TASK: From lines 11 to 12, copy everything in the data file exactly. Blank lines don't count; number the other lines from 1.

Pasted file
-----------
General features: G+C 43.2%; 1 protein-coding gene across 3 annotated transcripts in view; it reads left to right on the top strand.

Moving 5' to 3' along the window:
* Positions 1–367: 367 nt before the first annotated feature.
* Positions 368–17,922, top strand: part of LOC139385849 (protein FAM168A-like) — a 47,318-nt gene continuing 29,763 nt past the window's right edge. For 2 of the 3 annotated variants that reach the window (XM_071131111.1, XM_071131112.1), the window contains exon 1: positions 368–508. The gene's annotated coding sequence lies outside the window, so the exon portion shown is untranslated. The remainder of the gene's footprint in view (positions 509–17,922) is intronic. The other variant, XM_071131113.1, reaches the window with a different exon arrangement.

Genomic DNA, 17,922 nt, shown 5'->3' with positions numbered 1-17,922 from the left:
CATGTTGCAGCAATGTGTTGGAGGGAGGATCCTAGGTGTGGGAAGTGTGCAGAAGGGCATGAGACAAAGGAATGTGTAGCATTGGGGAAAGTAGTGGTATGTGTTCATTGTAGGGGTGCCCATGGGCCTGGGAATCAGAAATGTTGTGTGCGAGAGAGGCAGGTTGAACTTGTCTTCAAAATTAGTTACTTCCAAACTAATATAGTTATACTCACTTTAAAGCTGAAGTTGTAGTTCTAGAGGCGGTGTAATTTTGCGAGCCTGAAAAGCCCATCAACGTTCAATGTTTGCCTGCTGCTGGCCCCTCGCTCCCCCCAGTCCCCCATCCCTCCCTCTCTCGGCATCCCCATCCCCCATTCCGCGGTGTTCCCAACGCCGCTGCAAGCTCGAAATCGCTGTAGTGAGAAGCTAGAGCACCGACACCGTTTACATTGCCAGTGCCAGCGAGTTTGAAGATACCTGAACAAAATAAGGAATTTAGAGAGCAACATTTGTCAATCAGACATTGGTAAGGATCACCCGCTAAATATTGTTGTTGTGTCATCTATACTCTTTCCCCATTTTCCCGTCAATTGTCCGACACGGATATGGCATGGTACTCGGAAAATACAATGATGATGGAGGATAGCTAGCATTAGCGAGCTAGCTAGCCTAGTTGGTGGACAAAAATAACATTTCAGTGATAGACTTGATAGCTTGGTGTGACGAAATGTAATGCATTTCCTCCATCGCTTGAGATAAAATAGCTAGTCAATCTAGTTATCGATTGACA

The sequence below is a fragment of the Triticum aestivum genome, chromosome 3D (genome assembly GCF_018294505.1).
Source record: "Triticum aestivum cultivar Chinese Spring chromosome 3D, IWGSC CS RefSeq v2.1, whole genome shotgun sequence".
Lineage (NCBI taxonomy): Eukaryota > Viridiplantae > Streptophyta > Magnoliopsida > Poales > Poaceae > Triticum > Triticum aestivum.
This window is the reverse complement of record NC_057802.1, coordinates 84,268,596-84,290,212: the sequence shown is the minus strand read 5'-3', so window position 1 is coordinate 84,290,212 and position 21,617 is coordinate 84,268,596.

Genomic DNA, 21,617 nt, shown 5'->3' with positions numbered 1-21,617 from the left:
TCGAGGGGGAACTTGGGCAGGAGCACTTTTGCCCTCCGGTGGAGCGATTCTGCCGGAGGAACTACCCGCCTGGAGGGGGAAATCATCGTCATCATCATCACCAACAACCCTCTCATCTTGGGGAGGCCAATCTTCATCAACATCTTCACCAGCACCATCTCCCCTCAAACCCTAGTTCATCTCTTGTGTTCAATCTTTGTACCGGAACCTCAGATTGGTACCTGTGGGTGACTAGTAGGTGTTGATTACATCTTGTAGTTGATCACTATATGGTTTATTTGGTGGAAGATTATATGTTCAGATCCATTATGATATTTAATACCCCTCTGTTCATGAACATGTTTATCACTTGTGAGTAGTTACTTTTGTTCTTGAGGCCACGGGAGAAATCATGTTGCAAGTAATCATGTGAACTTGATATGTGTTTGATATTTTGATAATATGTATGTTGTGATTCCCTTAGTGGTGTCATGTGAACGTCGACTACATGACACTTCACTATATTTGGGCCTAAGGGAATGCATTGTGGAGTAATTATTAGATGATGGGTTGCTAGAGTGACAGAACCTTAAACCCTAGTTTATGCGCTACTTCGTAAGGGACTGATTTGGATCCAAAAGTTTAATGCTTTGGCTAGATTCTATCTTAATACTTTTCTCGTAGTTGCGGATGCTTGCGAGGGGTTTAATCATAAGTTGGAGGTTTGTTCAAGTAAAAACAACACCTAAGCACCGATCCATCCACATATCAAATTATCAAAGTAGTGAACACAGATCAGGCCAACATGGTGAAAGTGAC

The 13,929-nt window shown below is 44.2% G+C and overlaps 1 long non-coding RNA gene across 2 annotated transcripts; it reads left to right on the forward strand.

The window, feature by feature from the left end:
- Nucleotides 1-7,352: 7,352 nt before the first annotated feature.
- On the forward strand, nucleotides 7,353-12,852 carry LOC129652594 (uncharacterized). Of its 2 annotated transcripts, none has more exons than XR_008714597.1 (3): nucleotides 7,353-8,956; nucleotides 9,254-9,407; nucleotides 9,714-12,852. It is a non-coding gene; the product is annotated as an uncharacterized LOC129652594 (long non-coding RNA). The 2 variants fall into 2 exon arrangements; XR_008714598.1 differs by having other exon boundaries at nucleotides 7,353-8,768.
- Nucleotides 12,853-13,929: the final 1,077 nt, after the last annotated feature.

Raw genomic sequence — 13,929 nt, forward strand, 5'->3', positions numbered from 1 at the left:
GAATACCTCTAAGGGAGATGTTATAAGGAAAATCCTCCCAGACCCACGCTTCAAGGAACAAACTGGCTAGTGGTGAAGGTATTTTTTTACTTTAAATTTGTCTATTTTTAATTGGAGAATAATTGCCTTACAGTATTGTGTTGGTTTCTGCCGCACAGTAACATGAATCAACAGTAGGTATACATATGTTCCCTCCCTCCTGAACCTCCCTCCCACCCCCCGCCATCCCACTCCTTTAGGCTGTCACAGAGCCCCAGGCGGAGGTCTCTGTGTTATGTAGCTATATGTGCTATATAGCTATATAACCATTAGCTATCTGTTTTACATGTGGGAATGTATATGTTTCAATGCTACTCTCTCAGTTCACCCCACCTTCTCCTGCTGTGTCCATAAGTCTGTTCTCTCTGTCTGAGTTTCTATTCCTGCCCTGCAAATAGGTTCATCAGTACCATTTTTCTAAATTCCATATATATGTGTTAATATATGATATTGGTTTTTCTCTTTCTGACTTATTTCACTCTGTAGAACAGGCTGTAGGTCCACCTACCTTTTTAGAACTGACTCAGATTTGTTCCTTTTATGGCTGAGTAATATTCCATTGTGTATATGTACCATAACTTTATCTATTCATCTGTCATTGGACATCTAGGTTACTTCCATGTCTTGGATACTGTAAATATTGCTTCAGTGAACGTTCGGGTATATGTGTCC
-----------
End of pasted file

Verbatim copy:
Genomic DNA, 21,617 nt, shown 5'->3' with positions numbered 1-21,617 from the left:
TCGAGGGGGAACTTGGGCAGGAGCACTTTTGCCCTCCGGTGGAGCGATTCTGCCGGAGGAACTACCCGCCTGGAGGGGGAAATCATCGTCATCATCATCACCAACAACCCTCTCATCTTGGGGAGGCCAATCTTCATCAACATCTTCACCAGCACCATCTCCCCTCAAACCCTAGTTCATCTCTTGTGTTCAATCTTTGTACCGGAACCTCAGATTGGTACCTGTGGGTGACTAGTAGGTGTTGATTACATCTTGTAGTTGATCACTATATGGTTTATTTGGTGGAAGATTATATGTTCAGATCCATTATGATATTTAATACCCCTCTGTTCATGAACATGTTTATCACTTGTGAGTAGTTACTTTTGTTCTTGAGGCCACGGGAGAAATCATGTTGCAAGTAATCATGTGAACTTGATATGTGTTTGATATTTTGATAATATGTATGTTGTGATTCCCTTAGTGGTGTCATGTGAACGTCGACTACATGACACTTCACTATATTTGGGCCTAAGGGAATGCATTGTGGAGTAATTATTAGATGATGGGTTGCTAGAGTGACAGAACCTTAAACCCTAGTTTATGCGCTACTTCGTAAGGGACTGATTTGGATCCAAAAGTTTAATGCTTTGGCTAGATTCTATCTTAATACTTTTCTCGTAGTTGCGGATGCTTGCGAGGGGTTTAATCATAAGTTGGAGGTTTGTTCAAGTAAAAACAACACCTAAGCACCGATCCATCCACATATCAAATTATCAAAGTAGTGAACACAGATCAGGCCAACATGGTGAAAGTGAC